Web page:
Section 5.1
The Basic Java Applet

JAVA APPLETS ARE SMALL PROGRAMS that are meant to run on a page in a Web browser. Very little of that statement is completely accurate, however. An applet is not a complete program. It doesn't have to be small. And while many applets are meant to be used on Web pages, there are other ways to use them and good reasons to do so. A technically more correct, but not very useful, definition would say that an applet is an object that belongs to the class java.applet.Applet or to one of its subclasses. Either definition still leaves us a long way to go to really understand applets.

The Applet class, defined in the package java.applet, is really only useful as a basis for making subclasses. An object of type Applet has certain basic behaviors, but doesn't actually do anything useful. To create a useful applet, a programmer must define a subclass of the Applet class. A number of methods in Applet are defined to do nothing at all. The programmer must override at least some of these methods and give them something to do.

An applet is inherently part of a graphical user interface. It is a type of graphical component that can be displayed in a window (whether belonging to a Web browser or to some other program). When shown in a window, an applet is a rectangular area that can contain other components, such as buttons and text boxes. It can display graphical elements such as images, rectangles, and lines. And it can respond to certain "events", such as when the user clicks on the applet with a mouse. Some of the applet's behaviors -- what components it contains, what graphics it displays -- are determined by methods in the Applet class. The programmer overrides these methods in a subclass of Applet in order to make a genuinely useful applet. Methods for responding to events are defined in certain "interfaces" (see Section 4.3) that can be implemented by the applet itself or by some other object used in the applet. These methods are called to respond to events generated by user actions.

Back in Section 2.1, when you read about Java programs, you encountered the idea of a main() routine, which is never called by the programmer. The main() routine of a program is there to be called by "the system" when it wants to execute the program. The programmer writes the main routine to say what happens when the system runs the program. An applet needs no main() routine, since it is not a stand-alone program. However, many of the methods in an applet are similar to main() in that they are meant to be called by the system, and the job of the programmer is to say what happens in response to the system's calls.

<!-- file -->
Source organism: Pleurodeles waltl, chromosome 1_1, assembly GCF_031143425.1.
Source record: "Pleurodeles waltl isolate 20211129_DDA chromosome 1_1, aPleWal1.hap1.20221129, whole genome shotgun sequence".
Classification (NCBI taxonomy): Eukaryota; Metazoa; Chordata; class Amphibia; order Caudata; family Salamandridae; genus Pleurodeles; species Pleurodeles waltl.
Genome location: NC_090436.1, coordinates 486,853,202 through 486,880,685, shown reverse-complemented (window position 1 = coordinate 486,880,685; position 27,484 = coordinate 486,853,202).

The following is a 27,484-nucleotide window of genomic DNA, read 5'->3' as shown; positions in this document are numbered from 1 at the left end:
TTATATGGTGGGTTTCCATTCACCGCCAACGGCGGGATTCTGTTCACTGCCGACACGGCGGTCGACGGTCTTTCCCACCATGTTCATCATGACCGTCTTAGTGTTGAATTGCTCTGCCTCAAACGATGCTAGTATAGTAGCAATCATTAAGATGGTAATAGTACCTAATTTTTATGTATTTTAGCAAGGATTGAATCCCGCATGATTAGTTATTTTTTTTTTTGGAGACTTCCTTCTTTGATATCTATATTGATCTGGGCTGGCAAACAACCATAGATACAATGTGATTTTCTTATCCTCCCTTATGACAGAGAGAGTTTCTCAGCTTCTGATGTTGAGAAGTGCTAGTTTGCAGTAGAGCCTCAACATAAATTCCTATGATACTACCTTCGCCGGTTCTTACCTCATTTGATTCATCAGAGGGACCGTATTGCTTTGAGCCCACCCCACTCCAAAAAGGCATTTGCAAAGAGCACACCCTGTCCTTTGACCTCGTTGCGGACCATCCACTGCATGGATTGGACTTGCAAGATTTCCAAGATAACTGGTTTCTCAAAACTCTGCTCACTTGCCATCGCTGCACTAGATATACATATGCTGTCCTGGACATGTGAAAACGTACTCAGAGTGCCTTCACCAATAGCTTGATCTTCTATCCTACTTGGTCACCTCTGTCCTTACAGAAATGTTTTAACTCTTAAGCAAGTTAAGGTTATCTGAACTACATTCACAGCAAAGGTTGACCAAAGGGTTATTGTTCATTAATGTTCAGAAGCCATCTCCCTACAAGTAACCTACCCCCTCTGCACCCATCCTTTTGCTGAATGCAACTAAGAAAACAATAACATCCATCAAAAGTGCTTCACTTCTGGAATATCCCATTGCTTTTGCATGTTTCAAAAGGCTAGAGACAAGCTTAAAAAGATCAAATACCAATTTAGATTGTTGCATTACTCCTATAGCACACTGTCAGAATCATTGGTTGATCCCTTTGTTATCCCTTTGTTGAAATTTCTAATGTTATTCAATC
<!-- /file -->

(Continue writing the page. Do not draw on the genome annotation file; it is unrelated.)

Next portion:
An applet, just like any other object, has a "life cycle." It is created, it exists for a time, and it is destroyed. During the time it exists, its methods can be called. In the case of an applet, there are certain methods that are meant to be called at certain points during its life cycle.

An applet class does not use a constructor to do initialization. (More exactly, a constructor would not be a good place to do initialization, since some aspects of the applet, such as its height and width, have not been determined at the time the constructor is called.) Instead, just after an applet object is created, the system calls that object's init() method, which has the form

public void init() { . . . }

This method can do the task usually performed by a constructor, that is, to initialize the applet's instance variables. The init() method is also the place where other components, such as buttons, are added to the applet. There is also a complementary method called destroy() that is called by the system just before the applet object is disposed of. It takes the form

public void destroy() { . . . }

This method is called to give the applet a chance to clean up before it ceases to exist. Because of Java's automatic garbage collection, a lot of cleanup is done automatically. There are a few cases, however, where destroy() might be useful. For example, it is possible for an applet to create a separate window on the screen. You could use the applet's destroy method to close such a window.

An applet also has start() and stop() methods, which play similar roles to init() and destroy(). One difference is that while init() and destroy() are each called exactly once during the life cycle of an applet, start() and stop() can be called many times. The start() method is called once when the applet object is first created, immediately after the init() method is called. The system can choose to stop the applet by calling its stop() method and then later restart it by calling its start() method again. For example, a Web browser will typically stop an applet if the user leaves the page on which the applet is displayed, and will restart it if the user returns to that page. The stop() method will be called at least once, before the applet is destroyed. An applet that has been stopped will not receive any other events until it has been restarted. The start() and stop() methods take the form